In Historic Move, States Legalize Marijuana. Now What?

For the first time in history, two states passed laws yesterday to legalize and regulate marijuana for recreational use. The successful ballot initiatives in Colorado and Washington, backed by numerous law enforcement officials, signal exasperation with the failed War on Drugs, and a willingness to better tailor the legal system to states’ public safety and public health goals. A similar measure in Oregon did not pass.

Both laws will legalize possession of less than an ounce of marijuana for individuals 21 and older, and set up mechanisms for regulation of marijuana similar to alcohol. Although the laws will eliminate state enforcement of marijuana laws, the drug remains federally illegal, and the laws will not preclude federal enforcement. As has been the case with medical marijuana laws, dispensaries that operate in total compliance with state laws may nonetheless be subject to raids by the federal Drug Enforcement Administration, prosecution by the Department of Justice, and even crackdowns by the Internal Revenue Service. The laws in their entirety might also be subject to legal challenges by the federal government, on the grounds that they are preempted by federal regulation of drugs.

Federal government officials have not yet indicated how they will react to these laws, but they have been increasingly aggressive in their crackdowns of dispensaries that sell medical marijuana – though not patients who consume it — in the 17 states where it is legal (Massachusetts became the 18th last night).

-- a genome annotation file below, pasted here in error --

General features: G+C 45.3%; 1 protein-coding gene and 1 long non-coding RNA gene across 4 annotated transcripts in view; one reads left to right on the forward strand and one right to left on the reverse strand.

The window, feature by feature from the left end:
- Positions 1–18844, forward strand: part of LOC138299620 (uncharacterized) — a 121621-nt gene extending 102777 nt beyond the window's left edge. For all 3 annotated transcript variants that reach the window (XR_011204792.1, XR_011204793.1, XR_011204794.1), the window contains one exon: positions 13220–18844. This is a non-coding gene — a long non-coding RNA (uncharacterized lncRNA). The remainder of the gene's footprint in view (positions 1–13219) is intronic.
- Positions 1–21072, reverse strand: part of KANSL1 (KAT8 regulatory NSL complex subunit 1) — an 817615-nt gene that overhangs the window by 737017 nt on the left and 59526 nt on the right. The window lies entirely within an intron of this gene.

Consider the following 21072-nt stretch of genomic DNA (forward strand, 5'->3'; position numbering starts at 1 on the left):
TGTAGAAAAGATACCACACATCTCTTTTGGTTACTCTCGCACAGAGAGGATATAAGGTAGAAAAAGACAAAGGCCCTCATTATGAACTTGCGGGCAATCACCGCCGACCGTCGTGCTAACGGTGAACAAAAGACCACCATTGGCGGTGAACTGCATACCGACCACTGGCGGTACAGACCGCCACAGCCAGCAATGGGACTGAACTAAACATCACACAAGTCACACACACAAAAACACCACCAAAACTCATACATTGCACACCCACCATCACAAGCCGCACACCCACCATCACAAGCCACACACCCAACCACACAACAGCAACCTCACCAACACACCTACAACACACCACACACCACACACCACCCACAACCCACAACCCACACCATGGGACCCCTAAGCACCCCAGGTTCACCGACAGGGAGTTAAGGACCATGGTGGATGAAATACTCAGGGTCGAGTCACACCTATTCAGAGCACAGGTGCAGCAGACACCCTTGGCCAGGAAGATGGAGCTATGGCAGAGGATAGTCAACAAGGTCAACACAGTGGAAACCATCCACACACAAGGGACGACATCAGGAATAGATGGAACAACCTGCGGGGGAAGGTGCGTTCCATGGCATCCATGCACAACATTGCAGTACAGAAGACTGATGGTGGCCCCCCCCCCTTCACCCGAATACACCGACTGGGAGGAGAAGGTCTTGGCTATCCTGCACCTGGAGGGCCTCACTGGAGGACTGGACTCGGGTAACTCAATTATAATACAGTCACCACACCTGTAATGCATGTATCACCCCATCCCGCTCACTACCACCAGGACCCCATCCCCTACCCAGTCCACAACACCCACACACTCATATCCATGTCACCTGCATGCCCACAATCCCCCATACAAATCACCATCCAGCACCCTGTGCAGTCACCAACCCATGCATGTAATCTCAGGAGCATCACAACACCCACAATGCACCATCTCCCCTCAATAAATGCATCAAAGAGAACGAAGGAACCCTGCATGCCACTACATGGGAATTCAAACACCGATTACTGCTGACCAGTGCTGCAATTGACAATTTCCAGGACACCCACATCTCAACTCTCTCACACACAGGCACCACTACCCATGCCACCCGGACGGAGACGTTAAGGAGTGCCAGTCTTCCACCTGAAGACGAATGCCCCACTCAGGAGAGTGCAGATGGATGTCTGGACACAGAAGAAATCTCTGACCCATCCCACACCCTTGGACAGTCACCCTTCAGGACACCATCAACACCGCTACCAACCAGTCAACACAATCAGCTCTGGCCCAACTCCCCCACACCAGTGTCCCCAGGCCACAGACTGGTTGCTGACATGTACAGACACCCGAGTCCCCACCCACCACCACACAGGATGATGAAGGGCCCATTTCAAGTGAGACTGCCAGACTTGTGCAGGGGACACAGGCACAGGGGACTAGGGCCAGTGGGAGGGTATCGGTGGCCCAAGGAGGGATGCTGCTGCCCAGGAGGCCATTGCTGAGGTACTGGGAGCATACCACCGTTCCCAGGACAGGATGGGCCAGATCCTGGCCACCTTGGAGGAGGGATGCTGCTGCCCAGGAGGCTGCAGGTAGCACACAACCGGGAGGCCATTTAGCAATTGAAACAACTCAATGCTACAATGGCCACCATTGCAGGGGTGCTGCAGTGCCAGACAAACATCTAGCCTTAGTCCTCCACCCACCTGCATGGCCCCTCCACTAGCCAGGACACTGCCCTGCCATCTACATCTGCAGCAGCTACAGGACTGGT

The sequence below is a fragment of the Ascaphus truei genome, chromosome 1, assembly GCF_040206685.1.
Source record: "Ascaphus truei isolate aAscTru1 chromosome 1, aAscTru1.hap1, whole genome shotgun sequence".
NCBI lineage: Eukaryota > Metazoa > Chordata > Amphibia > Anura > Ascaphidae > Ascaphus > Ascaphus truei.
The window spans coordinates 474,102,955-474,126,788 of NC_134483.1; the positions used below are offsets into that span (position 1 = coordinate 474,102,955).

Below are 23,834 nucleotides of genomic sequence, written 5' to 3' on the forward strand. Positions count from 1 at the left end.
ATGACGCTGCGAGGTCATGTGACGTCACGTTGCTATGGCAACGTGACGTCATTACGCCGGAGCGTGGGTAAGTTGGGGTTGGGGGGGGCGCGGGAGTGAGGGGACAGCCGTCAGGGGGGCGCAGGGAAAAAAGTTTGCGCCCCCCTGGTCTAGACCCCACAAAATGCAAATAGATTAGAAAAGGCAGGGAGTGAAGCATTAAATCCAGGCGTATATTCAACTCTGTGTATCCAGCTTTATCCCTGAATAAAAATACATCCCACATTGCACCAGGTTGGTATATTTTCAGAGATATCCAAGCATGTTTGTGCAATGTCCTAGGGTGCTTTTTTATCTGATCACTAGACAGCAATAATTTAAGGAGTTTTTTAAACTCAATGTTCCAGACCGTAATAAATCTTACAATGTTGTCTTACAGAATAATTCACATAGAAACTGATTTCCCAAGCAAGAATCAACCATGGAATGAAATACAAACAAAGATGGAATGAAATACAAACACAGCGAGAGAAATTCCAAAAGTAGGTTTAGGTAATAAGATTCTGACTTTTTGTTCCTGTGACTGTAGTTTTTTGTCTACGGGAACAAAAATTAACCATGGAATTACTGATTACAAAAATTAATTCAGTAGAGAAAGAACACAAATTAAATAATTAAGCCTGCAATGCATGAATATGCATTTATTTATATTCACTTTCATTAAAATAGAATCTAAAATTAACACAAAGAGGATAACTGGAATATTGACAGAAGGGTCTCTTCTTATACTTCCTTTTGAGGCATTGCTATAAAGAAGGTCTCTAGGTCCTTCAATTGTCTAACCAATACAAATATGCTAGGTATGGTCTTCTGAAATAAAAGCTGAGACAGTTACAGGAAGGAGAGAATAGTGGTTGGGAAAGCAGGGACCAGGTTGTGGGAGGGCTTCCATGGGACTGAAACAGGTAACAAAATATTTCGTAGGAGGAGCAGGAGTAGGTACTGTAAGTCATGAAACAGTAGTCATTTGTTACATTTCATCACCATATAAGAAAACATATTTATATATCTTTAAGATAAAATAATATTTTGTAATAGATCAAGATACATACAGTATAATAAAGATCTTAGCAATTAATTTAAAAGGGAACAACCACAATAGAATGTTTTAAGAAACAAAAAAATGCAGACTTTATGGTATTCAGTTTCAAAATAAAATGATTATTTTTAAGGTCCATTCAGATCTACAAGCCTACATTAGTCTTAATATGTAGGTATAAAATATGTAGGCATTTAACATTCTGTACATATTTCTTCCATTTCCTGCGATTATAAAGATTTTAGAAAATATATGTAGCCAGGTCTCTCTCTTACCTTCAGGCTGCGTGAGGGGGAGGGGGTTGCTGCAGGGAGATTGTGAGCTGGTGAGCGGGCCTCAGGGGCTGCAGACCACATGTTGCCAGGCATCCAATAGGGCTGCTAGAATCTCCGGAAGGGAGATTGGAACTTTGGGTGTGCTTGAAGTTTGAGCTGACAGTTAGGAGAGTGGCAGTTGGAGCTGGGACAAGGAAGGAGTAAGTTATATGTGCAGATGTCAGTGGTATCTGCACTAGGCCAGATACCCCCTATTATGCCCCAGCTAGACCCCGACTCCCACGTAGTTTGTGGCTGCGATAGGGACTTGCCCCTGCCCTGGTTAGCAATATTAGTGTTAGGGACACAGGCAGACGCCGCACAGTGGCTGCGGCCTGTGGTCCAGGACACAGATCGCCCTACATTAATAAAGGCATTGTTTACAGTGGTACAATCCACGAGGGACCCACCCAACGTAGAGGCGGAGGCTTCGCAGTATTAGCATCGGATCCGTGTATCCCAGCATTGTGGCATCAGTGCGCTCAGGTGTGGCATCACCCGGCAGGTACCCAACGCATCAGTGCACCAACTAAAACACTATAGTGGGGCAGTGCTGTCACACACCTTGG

In 2010, when a similar ballot initiative was pending in California, Attorney General Eric Holder sent a letter warning that the DOJ would “vigorously enforce” the federal Controlled Substances Act if the law were passed. The California ballot initiative ultimately failed, and this time, Holder did not publicly signal his position on the state laws, in spite of pleas from a group of former DEA officials that he come out against legalization.

If the federal government chooses to crack down individually on dispensaries without first making any public statements, we won’t know anytime soon how these laws will play out. Both initiatives designate about a year for implementation of the law, during which particular agencies are tasked with adopting standards for licensing of dispensaries, producers, regulating safety and setting up procedures for distribution. Only after those rules are in place will state producers or dispensaries even begin to apply for state licenses, and to get their products approved for sale.

In the meantime, the DOJ could choose to sue to block the law in its entirety, but the success of a preemption challenge under the federal Controlled Substances Act is uncertain at best, which may be why no such challenge has blocked any of the medical marijuana laws now in place. More than that, the DOJ may make a political choice not to challenge a law with such broad public support, and that experiments with new ideas in an area desperately in need of reform. As Seattle City Attorney told ThinkProgress:

Prohibition has failed in every legitimate public safety goal. … 59% of the [marijuana] cases that were pending when I took office on Jan. 1, 2010, were against African Americans. That in a city with a 7% African American population. The only achievement if you will of marijuana prohibition in this case has been to make sure that we become the number one jailer nation on the planet, and it’s only made certain that only criminals are getting wealthy from the sale of marijuana.

The laws will no doubt face logistical challenges, from setting standards for driving under the influence, to determining how best to handle the inevitable interstate trafficking of legally produced marijuana. But counteracting these short-term concerns is the power of these laws to both send a necessary political message, and provide a model for legalization.